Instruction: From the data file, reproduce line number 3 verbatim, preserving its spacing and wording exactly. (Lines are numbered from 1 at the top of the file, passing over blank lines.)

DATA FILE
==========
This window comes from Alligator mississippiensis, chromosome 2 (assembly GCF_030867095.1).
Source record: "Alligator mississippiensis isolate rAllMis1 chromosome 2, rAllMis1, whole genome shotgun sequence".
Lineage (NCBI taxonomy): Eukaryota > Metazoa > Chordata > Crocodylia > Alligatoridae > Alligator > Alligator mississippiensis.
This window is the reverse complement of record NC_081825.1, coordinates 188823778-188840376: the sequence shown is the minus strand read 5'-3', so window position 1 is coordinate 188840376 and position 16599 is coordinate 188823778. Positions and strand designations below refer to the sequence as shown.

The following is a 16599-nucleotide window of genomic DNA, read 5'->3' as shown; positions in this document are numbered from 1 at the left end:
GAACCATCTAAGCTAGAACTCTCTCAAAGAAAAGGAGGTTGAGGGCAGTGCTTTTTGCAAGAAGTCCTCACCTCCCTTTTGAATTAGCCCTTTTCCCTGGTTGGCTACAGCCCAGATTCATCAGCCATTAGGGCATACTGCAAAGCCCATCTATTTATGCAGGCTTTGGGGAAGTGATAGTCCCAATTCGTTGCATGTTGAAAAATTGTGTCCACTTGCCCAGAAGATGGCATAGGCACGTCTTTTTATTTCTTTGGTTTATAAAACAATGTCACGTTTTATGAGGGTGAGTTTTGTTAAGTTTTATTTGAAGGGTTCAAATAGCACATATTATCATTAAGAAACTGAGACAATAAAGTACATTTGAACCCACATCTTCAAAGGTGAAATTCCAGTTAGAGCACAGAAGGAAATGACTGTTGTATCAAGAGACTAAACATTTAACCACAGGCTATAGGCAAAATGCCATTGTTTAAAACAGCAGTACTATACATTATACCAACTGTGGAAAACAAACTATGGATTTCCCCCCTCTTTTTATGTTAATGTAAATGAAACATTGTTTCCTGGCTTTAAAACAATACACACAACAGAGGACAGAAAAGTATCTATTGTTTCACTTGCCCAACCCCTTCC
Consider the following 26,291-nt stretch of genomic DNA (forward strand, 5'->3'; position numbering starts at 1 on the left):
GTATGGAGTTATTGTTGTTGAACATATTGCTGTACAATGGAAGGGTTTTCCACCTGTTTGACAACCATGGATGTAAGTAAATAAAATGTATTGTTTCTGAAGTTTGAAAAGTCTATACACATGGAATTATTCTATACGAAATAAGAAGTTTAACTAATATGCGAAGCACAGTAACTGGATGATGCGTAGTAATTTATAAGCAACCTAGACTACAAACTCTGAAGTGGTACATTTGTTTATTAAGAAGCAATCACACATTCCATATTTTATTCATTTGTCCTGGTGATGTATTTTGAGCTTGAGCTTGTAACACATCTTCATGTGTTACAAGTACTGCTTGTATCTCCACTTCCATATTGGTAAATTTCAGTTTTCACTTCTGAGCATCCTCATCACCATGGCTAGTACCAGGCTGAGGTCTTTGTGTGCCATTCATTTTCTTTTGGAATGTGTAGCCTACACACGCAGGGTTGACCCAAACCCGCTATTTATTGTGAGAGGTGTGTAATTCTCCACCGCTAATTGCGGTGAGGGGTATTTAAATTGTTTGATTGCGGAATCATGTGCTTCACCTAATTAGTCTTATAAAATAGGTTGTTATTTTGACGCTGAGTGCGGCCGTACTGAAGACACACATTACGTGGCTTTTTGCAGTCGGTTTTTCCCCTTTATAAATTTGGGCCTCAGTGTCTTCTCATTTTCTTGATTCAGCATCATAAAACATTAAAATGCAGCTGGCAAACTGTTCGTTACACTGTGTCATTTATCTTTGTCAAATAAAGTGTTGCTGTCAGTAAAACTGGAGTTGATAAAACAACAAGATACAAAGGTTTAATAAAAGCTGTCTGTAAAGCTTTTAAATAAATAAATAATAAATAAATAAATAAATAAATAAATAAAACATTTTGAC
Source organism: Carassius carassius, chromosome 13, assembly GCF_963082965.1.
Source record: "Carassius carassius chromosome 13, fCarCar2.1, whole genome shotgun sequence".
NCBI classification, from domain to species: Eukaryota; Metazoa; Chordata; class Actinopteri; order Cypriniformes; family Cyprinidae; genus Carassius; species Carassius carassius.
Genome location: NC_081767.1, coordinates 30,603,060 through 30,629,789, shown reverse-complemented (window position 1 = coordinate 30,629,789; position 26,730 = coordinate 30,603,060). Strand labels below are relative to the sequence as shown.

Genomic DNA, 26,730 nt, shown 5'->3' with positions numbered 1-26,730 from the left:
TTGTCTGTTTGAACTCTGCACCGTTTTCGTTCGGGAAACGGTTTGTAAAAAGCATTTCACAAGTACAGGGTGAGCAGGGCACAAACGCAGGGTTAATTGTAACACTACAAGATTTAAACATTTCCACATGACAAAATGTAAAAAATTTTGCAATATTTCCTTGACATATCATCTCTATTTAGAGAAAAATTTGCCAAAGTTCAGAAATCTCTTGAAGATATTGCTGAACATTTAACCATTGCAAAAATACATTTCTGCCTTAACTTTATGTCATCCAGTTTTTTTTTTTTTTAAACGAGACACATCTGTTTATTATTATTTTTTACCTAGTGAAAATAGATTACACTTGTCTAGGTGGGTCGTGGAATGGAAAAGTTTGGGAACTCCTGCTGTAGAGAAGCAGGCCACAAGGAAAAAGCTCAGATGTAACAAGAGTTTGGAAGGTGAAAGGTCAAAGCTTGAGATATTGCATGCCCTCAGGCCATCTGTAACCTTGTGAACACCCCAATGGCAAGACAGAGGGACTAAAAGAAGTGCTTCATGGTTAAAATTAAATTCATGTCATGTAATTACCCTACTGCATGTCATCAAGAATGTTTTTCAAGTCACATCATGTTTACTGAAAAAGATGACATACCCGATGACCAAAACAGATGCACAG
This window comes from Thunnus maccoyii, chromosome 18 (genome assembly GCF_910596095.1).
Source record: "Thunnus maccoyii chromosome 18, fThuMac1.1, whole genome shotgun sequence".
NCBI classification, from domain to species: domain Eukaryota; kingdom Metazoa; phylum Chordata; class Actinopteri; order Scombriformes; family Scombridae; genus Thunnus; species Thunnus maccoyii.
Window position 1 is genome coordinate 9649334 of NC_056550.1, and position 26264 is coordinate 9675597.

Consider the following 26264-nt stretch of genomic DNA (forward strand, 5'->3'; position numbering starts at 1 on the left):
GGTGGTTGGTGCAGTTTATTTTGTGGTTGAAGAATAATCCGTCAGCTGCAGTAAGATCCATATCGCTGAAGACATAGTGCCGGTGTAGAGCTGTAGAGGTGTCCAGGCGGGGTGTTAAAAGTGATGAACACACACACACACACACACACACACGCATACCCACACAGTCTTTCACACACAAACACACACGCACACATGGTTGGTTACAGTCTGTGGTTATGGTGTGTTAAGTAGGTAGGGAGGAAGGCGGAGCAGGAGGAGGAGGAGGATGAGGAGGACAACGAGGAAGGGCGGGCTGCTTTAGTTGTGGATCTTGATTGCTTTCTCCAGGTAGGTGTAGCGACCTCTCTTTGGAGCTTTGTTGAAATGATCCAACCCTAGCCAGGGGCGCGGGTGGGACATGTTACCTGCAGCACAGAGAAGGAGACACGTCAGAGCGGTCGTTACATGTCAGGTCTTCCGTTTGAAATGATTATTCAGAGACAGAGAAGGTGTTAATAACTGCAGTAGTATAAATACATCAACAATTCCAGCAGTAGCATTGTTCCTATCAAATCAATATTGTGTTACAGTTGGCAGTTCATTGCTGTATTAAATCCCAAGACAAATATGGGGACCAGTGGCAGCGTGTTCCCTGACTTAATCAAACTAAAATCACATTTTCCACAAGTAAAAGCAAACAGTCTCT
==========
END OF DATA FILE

Lineage (NCBI taxonomy): Eukaryota > Metazoa > Chordata > Crocodylia > Alligatoridae > Alligator > Alligator mississippiensis.